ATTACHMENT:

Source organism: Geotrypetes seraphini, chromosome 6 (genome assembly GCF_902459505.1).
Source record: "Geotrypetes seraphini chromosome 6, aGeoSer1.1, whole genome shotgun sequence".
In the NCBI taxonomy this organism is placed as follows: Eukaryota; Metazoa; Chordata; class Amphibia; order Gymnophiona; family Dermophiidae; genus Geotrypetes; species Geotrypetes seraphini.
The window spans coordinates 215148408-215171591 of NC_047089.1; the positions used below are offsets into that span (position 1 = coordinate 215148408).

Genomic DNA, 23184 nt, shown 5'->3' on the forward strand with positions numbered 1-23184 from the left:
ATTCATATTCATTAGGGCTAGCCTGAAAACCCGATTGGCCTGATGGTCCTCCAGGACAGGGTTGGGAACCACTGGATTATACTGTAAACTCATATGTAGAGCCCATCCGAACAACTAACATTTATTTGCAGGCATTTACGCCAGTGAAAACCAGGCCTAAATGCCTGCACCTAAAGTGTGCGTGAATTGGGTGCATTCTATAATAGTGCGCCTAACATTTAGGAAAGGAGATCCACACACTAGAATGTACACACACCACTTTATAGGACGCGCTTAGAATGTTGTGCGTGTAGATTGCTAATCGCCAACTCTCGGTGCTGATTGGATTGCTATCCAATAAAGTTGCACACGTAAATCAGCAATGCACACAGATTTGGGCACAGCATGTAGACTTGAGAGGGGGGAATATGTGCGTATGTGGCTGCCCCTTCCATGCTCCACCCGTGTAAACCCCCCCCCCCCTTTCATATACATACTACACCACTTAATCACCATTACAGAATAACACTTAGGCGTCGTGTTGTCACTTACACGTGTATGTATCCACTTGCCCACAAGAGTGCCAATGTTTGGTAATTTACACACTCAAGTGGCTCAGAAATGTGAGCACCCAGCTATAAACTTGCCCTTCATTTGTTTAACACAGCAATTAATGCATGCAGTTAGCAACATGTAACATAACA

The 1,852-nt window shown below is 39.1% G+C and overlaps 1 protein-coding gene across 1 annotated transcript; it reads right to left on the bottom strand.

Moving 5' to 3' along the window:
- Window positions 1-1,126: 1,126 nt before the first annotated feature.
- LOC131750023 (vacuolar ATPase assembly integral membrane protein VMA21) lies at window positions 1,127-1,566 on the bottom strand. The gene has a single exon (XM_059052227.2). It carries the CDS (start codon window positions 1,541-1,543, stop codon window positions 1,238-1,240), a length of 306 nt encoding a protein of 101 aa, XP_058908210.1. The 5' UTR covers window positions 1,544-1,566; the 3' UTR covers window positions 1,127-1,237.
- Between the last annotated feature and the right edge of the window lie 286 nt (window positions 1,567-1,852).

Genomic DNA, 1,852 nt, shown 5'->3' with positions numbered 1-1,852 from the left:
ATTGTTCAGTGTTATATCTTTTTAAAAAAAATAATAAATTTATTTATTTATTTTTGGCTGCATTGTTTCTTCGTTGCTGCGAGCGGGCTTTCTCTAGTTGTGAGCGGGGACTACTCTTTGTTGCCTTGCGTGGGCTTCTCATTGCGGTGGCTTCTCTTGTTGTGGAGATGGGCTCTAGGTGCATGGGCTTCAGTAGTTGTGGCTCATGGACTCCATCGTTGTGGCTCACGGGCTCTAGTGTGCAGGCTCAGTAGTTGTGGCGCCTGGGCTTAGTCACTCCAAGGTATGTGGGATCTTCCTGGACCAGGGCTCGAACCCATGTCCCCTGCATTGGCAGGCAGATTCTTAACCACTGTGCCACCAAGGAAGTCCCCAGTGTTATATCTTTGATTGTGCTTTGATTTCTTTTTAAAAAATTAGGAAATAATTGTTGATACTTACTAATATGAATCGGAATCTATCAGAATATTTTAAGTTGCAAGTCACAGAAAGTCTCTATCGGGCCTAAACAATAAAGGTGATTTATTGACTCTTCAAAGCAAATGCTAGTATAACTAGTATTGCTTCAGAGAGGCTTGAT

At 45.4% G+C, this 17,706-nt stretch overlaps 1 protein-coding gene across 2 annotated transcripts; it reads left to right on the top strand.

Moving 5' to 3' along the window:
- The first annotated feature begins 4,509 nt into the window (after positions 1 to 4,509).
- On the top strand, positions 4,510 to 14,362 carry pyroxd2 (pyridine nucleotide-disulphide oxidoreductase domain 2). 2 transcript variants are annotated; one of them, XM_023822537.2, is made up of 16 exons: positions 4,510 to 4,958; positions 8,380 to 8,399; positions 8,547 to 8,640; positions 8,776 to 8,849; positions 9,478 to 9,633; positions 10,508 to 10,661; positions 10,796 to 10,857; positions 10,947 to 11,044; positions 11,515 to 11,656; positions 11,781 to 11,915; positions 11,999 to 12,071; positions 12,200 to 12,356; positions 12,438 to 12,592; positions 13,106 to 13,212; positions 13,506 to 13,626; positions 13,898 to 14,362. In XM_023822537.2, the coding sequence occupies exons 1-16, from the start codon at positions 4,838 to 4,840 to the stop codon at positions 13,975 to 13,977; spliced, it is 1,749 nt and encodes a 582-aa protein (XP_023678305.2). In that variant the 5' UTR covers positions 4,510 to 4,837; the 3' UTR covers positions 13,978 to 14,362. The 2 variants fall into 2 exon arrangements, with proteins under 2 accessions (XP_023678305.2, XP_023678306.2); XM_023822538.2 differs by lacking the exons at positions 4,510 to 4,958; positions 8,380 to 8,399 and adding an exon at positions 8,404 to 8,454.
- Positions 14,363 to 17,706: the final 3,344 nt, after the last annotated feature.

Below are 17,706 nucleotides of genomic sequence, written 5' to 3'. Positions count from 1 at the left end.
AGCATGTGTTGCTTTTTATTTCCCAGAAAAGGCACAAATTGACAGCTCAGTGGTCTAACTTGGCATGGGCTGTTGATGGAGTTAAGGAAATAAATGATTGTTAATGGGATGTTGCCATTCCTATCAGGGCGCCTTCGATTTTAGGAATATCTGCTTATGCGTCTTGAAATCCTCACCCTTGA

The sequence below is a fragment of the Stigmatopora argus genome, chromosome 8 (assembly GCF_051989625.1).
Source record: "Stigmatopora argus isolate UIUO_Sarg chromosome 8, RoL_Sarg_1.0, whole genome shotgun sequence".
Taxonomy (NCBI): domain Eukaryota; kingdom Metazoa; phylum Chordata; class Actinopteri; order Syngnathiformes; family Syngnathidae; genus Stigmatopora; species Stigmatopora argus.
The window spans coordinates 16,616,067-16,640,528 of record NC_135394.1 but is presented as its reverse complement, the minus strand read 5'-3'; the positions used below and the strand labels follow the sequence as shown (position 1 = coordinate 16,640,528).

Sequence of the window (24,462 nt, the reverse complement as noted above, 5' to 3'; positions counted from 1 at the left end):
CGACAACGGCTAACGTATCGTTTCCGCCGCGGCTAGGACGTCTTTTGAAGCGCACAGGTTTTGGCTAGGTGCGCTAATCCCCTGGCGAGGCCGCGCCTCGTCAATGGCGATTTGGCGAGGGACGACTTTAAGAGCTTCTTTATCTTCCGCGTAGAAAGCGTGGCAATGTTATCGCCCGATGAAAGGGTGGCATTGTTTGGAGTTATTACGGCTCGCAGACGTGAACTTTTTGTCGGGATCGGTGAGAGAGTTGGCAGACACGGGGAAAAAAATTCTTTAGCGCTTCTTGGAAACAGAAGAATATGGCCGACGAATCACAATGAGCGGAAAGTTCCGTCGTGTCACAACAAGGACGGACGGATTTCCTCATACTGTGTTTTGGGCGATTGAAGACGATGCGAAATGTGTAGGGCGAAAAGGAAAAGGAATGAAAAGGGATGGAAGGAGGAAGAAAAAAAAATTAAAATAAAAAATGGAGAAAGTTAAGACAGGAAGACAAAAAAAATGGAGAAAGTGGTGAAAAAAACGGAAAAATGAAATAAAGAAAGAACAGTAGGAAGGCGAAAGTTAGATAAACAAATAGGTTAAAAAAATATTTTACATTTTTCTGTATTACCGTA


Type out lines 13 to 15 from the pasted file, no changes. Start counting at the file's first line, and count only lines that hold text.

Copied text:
ATTGTTCAGTGTTATATCTTTTTAAAAAAAATAATAAATTTATTTATTTATTTTTGGCTGCATTGTTTCTTCGTTGCTGCGAGCGGGCTTTCTCTAGTTGTGAGCGGGGACTACTCTTTGTTGCCTTGCGTGGGCTTCTCATTGCGGTGGCTTCTCTTGTTGTGGAGATGGGCTCTAGGTGCATGGGCTTCAGTAGTTGTGGCTCATGGACTCCATCGTTGTGGCTCACGGGCTCTAGTGTGCAGGCTCAGTAGTTGTGGCGCCTGGGCTTAGTCACTCCAAGGTATGTGGGATCTTCCTGGACCAGGGCTCGAACCCATGTCCCCTGCATTGGCAGGCAGATTCTTAACCACTGTGCCACCAAGGAAGTCCCCAGTGTTATATCTTTGATTGTGCTTTGATTTCTTTTTAAAAAATTAGGAAATAATTGTTGATACTTACTAATATGAATCGGAATCTATCAGAATATTTTAAGTTGCAAGTCACAGAAAGTCTCTATCGGGCCTAAACAATAAAGGTGATTTATTGACTCTTCAAAGCAAATGCTAGTATAACTAGTATTGCTTCAGAGAGGCTTGAT

At 45.4% G+C, this 17,706-nt stretch overlaps 1 protein-coding gene across 2 annotated transcripts; it reads left to right on the top strand.

Moving 5' to 3' along the window: